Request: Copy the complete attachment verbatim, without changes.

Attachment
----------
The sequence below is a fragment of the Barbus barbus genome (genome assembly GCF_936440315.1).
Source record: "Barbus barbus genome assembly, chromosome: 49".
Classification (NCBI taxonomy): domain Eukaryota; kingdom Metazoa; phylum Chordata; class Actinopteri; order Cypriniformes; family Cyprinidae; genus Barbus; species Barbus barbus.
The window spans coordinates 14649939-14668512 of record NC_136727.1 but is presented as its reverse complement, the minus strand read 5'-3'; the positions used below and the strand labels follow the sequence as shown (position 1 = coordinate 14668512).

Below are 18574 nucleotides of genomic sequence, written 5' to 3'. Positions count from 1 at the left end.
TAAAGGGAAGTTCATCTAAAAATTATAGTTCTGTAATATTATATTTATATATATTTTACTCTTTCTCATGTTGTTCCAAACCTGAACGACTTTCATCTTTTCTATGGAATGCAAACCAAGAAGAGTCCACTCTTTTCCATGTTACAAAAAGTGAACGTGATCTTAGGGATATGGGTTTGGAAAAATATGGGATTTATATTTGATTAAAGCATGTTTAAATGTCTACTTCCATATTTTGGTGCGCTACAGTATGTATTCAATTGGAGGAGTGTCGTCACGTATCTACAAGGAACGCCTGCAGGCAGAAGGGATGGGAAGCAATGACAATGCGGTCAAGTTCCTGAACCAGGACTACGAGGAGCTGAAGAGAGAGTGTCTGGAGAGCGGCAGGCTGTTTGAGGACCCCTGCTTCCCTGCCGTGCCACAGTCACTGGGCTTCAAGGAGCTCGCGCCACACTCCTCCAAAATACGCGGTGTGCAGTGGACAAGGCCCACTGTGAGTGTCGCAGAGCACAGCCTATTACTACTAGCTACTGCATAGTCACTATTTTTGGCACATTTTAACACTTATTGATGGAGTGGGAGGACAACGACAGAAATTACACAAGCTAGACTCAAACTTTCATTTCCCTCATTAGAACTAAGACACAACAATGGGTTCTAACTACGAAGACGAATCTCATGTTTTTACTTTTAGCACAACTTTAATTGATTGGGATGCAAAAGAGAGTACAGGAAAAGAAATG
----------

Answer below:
The sequence below is a fragment of the Barbus barbus genome (genome assembly GCF_936440315.1).
Source record: "Barbus barbus genome assembly, chromosome: 49".
Classification (NCBI taxonomy): domain Eukaryota; kingdom Metazoa; phylum Chordata; class Actinopteri; order Cypriniformes; family Cyprinidae; genus Barbus; species Barbus barbus.
The window spans coordinates 14649939-14668512 of record NC_136727.1 but is presented as its reverse complement, the minus strand read 5'-3'; the positions used below and the strand labels follow the sequence as shown (position 1 = coordinate 14668512).

Below are 18574 nucleotides of genomic sequence, written 5' to 3'. Positions count from 1 at the left end.
TAAAGGGAAGTTCATCTAAAAATTATAGTTCTGTAATATTATATTTATATATATTTTACTCTTTCTCATGTTGTTCCAAACCTGAACGACTTTCATCTTTTCTATGGAATGCAAACCAAGAAGAGTCCACTCTTTTCCATGTTACAAAAAGTGAACGTGATCTTAGGGATATGGGTTTGGAAAAATATGGGATTTATATTTGATTAAAGCATGTTTAAATGTCTACTTCCATATTTTGGTGCGCTACAGTATGTATTCAATTGGAGGAGTGTCGTCACGTATCTACAAGGAACGCCTGCAGGCAGAAGGGATGGGAAGCAATGACAATGCGGTCAAGTTCCTGAACCAGGACTACGAGGAGCTGAAGAGAGAGTGTCTGGAGAGCGGCAGGCTGTTTGAGGACCCCTGCTTCCCTGCCGTGCCACAGTCACTGGGCTTCAAGGAGCTCGCGCCACACTCCTCCAAAATACGCGGTGTGCAGTGGACAAGGCCCACTGTGAGTGTCGCAGAGCACAGCCTATTACTACTAGCTACTGCATAGTCACTATTTTTGGCACATTTTAACACTTATTGATGGAGTGGGAGGACAACGACAGAAATTACACAAGCTAGACTCAAACTTTCATTTCCCTCATTAGAACTAAGACACAACAATGGGTTCTAACTACGAAGACGAATCTCATGTTTTTACTTTTAGCACAACTTTAATTGATTGGGATGCAAAAGAGAGTACAGGAAAAGAAATG